Do you sometimes wonder what successful writers and creators do to overcome challenges in their work?
Is there a better way of internalising the teachings of creative people you admire so you can create and write just like them?
A couple of years ago, I read the book The War of Art: Break Through the Blocks and Win Your Inner Creative Battles by Steven Pressfield.
His book helped me figure out it’s natural to procrastinate and feel embarrassed about sharing my work with others.
Then I moved onto something else, and I forgot some of these important creative lessons.
I recently re-read the War of Art and re-discovered successful writers and artists use positive affirmations to remind themselves what’s important and to internalise the teachings of their betters.
Since then, I’ve started using positive affirmations.
I’ve found I’m less likely to forget what I read and that I can apply the teachings of my betters more easily.
You can too.
What Are Affirmations?
Affirmations are a powerful mental tool that professional athletes, creative professionals and writers use.
The use of affirmations involves keeping helpful or positive ideas, sayings or thoughts about your personal or professional lives and re-reading or repeating them regularly.
You can write an affirmation yourself or, alternatively, you can use the writings of other people to inspire you.
Why Use Positive Affirmations?
When the slings and arrows of outrageous fortune are thrown your way, they will bounce off your suit of armour, and you can keep on going.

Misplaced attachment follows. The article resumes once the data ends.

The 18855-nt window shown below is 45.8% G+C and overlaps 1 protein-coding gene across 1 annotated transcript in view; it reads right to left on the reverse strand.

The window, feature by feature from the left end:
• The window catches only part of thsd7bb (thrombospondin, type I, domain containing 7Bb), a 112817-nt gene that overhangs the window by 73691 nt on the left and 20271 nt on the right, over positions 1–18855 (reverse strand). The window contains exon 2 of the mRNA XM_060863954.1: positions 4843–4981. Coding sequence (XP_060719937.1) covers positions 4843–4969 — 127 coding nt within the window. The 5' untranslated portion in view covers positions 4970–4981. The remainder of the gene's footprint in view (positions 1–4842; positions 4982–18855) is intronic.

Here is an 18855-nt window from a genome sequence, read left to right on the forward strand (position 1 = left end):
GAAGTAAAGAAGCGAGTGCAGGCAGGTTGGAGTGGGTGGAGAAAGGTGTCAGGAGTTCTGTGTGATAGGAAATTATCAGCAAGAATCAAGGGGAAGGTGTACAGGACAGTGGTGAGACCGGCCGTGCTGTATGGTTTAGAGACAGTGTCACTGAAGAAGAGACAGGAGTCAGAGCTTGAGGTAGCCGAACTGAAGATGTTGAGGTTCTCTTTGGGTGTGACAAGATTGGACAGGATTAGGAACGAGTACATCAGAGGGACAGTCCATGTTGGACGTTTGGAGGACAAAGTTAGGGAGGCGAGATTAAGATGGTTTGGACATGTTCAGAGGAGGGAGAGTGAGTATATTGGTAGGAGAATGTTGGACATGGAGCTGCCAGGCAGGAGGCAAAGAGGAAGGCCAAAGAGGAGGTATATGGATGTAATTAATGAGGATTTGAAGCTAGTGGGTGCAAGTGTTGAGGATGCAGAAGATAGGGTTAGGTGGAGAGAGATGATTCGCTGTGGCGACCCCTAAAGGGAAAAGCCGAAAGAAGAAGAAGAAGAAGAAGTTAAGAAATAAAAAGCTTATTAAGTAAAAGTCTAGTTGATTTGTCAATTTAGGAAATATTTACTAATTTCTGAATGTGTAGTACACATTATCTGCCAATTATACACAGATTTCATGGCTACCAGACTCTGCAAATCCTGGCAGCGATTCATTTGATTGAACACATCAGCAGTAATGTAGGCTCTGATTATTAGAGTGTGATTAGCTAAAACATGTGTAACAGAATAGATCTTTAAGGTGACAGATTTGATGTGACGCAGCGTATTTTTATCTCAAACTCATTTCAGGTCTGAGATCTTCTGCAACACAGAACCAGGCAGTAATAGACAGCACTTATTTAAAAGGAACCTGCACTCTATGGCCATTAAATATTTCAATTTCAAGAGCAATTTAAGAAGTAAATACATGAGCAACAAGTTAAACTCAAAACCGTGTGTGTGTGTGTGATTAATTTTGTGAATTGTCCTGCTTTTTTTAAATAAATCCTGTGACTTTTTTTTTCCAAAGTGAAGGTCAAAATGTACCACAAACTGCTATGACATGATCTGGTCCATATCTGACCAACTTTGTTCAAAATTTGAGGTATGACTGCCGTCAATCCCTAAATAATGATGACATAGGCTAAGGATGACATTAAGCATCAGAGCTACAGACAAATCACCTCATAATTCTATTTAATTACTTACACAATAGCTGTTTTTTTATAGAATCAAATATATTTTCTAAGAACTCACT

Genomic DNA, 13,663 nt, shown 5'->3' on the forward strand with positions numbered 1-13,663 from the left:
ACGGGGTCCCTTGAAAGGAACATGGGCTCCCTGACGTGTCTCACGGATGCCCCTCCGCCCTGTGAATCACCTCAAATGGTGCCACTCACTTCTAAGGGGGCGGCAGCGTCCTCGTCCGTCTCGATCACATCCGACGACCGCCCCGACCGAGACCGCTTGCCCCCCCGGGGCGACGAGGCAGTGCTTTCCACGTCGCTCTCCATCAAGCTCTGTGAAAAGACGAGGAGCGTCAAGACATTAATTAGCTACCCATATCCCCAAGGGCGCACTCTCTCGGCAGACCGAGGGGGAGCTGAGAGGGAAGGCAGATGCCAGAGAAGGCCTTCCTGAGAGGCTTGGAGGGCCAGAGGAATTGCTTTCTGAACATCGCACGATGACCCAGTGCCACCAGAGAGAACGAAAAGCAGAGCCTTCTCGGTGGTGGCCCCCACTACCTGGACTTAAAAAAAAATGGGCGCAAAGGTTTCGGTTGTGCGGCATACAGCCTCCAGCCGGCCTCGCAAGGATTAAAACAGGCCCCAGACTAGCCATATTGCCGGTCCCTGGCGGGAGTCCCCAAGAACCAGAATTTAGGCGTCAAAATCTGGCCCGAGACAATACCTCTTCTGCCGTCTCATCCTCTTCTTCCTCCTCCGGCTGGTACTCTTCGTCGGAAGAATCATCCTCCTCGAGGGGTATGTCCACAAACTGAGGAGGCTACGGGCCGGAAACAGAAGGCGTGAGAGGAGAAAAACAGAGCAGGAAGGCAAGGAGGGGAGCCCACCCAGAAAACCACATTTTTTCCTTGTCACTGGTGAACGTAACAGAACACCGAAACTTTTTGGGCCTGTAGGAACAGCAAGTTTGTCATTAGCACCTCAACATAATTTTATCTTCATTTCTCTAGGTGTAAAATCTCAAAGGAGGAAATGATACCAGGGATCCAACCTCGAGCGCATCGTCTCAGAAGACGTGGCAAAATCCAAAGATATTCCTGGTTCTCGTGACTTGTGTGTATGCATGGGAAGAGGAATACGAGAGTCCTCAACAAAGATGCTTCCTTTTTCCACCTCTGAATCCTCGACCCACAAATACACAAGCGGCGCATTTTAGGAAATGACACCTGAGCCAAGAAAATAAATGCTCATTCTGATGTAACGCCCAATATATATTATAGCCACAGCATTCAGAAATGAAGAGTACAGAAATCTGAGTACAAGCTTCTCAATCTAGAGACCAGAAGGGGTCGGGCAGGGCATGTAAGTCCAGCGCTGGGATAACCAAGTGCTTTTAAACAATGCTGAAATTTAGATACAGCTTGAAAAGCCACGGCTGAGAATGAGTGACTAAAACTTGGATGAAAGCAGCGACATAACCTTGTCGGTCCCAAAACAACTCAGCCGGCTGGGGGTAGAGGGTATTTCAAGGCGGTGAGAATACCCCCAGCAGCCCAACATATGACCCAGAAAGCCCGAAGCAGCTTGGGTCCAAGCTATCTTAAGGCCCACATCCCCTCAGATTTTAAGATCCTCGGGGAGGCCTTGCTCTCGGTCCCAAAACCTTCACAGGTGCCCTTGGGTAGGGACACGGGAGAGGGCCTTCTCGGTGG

You won’t stop because someone criticises your work, because your last creative project was a failure or because it’s just too damn hard.
Top athletes use affirmations to help them break records, beat other athletes and achieve their goals.
For example, the boxer Muhammad Ali famously told an interviewer:
I am the greatest, I said that even before I knew I was…
And he explained:
“It’s the repetition of affirmations that leads to belief. And once that belief becomes a deep conviction, things begin to happen.”
The American ultra-athlete Scott Jurek is a more contemporary example of a successful athlete who uses (less ego-centric!) affirmations to achieve his goals.
A winner of many of many of the world’s top ultra-marathons, he uses this affirmation by the author William James:
“Beyond the very extreme of fatigue and distress, we may find amounts of ease and power we never dreamed ourselves to own; sources of strength never taxed at all because we never pushed through the obstruction.”
Positive affirmations can help writers and creative people too.
In The War of Art, the writer Steven Pressfield explains he recites an affirmation each to combat procrastination and to do his work each day.
“The last thing I do before I sit down to work is say my prayer to the Muse. I say it out loud, in absolute earnest. Only then do I get down to business.
How To Use Positive Affirmations
You can use an affirmation for any area of your life as long as it’s relevant and personal.
Your goal is to internalise the thoughts of your teachers and mentors, overcome creative challenges in your work, and use these affirmations as reminders for why you’re doing what you’re doing.
For example in this post, the blogger, teacher and marketer Bryan Harris explains he read an affirmation out loud each evening before launching a new course for his audience.
This practice helped Bryan Harris gain confidence and his course subsequently earned six figures.
Where to Find Your Affirmations
Affirmations are a personal thing and just because a type of affirmation works for one writer or artist, doesn’t mean it will work for you.
To find your positive affirmation, underline passages that you don’t want to forget in the books you read.
The Kindle is useful for this as it’s easy to go back, find and re-read these passages later on. You can also find passages that other people liked for inspiration.
It’s helpful to gather positive affirmations for each area of your life. These areas may include your: